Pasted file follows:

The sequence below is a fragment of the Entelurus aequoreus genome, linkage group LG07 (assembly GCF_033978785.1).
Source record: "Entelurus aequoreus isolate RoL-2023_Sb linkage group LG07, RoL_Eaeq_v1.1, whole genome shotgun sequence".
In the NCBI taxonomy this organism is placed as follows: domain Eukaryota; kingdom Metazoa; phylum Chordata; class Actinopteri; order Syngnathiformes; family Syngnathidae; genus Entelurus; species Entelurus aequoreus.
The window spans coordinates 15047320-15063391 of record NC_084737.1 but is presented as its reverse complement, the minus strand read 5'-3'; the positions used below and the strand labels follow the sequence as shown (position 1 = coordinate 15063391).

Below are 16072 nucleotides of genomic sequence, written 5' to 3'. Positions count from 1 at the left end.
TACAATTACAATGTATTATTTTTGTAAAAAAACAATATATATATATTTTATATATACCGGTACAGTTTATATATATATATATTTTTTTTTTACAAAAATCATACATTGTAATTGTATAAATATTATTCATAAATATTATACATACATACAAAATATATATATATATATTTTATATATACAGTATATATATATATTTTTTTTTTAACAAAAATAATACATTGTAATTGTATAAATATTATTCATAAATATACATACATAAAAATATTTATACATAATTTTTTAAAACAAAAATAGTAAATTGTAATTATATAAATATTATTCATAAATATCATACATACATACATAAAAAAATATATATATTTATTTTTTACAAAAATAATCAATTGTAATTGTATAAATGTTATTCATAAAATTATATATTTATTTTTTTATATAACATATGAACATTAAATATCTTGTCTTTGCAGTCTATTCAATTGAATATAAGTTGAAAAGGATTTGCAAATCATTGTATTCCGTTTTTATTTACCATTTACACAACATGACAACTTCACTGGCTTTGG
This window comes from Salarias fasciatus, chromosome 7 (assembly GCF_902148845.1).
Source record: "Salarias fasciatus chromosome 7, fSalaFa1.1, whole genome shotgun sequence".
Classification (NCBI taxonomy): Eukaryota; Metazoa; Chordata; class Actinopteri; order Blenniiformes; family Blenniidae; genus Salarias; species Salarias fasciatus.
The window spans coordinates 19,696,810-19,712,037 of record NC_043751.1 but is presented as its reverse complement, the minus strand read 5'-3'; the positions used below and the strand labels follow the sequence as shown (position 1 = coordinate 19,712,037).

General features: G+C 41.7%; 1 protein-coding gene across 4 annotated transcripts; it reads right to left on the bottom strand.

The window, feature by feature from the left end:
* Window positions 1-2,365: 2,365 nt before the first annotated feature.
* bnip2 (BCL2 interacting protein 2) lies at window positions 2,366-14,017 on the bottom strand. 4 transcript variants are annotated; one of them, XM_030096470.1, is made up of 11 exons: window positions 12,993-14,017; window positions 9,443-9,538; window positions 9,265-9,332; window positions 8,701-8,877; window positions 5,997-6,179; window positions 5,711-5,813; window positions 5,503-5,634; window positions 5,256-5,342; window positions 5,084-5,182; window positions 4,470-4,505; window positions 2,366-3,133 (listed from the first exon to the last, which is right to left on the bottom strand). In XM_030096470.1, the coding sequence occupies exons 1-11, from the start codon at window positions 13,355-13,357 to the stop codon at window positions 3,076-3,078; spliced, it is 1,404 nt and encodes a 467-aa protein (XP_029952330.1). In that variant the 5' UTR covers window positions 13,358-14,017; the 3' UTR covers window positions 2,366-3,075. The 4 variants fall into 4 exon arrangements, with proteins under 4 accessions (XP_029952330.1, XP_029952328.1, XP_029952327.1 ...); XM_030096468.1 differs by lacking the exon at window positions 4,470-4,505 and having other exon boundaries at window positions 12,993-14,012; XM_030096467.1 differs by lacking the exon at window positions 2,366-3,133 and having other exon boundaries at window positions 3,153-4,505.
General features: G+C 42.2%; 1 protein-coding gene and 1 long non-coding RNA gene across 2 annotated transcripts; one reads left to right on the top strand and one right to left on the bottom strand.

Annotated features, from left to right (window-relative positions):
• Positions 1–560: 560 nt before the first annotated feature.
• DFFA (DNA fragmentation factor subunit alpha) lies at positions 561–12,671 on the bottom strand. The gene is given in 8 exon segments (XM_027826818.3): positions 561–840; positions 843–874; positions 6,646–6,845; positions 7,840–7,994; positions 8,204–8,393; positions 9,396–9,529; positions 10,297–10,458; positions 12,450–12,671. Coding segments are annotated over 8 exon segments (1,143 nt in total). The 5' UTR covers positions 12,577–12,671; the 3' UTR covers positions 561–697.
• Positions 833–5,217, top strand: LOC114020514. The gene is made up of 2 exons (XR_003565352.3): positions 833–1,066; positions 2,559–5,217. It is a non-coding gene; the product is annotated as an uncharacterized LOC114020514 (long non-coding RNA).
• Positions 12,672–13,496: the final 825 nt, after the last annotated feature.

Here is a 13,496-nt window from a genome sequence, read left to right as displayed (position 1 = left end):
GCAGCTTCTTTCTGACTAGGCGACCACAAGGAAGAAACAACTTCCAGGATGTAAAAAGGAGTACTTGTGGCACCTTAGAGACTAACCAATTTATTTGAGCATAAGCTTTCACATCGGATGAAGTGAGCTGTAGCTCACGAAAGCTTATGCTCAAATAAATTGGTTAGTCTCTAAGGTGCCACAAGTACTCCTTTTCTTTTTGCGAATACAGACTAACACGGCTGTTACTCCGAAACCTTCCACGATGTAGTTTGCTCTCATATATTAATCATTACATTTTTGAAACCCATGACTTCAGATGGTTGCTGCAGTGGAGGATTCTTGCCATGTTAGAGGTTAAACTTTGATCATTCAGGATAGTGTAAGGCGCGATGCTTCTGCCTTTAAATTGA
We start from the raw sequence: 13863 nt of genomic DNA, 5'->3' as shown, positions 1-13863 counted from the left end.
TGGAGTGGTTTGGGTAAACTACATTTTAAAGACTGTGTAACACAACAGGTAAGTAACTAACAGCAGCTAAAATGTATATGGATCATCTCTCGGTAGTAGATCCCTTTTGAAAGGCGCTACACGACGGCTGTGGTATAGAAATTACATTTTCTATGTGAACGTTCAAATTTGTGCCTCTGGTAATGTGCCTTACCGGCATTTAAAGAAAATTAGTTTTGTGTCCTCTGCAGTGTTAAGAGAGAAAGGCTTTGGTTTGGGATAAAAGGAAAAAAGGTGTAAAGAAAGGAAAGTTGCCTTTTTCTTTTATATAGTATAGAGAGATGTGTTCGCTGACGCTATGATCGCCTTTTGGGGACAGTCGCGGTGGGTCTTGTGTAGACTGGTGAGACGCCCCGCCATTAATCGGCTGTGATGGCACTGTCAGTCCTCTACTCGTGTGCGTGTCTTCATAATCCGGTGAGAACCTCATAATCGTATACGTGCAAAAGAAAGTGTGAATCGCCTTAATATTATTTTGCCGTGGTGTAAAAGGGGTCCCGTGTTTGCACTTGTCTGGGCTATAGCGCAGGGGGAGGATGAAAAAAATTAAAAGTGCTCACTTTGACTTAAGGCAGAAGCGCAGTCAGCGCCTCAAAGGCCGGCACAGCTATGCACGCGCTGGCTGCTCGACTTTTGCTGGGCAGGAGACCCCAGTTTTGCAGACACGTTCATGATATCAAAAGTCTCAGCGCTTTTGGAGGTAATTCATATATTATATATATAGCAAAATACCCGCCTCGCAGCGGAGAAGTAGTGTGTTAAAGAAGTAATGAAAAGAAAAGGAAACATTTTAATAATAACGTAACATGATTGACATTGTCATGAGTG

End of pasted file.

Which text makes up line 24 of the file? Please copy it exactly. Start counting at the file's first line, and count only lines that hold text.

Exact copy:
TGGAGTGGTTTGGGTAAACTACATTTTAAAGACTGTGTAACACAACAGGTAAGTAACTAACAGCAGCTAAAATGTATATGGATCATCTCTCGGTAGTAGATCCCTTTTGAAAGGCGCTACACGACGGCTGTGGTATAGAAATTACATTTTCTATGTGAACGTTCAAATTTGTGCCTCTGGTAATGTGCCTTACCGGCATTTAAAGAAAATTAGTTTTGTGTCCTCTGCAGTGTTAAGAGAGAAAGGCTTTGGTTTGGGATAAAAGGAAAAAAGGTGTAAAGAAAGGAAAGTTGCCTTTTTCTTTTATATAGTATAGAGAGATGTGTTCGCTGACGCTATGATCGCCTTTTGGGGACAGTCGCGGTGGGTCTTGTGTAGACTGGTGAGACGCCCCGCCATTAATCGGCTGTGATGGCACTGTCAGTCCTCTACTCGTGTGCGTGTCTTCATAATCCGGTGAGAACCTCATAATCGTATACGTGCAAAAGAAAGTGTGAATCGCCTTAATATTATTTTGCCGTGGTGTAAAAGGGGTCCCGTGTTTGCACTTGTCTGGGCTATAGCGCAGGGGGAGGATGAAAAAAATTAAAAGTGCTCACTTTGACTTAAGGCAGAAGCGCAGTCAGCGCCTCAAAGGCCGGCACAGCTATGCACGCGCTGGCTGCTCGACTTTTGCTGGGCAGGAGACCCCAGTTTTGCAGACACGTTCATGATATCAAAAGTCTCAGCGCTTTTGGAGGTAATTCATATATTATATATATAGCAAAATACCCGCCTCGCAGCGGAGAAGTAGTGTGTTAAAGAAGTAATGAAAAGAAAAGGAAACATTTTAATAATAACGTAACATGATTGACATTGTCATGAGTG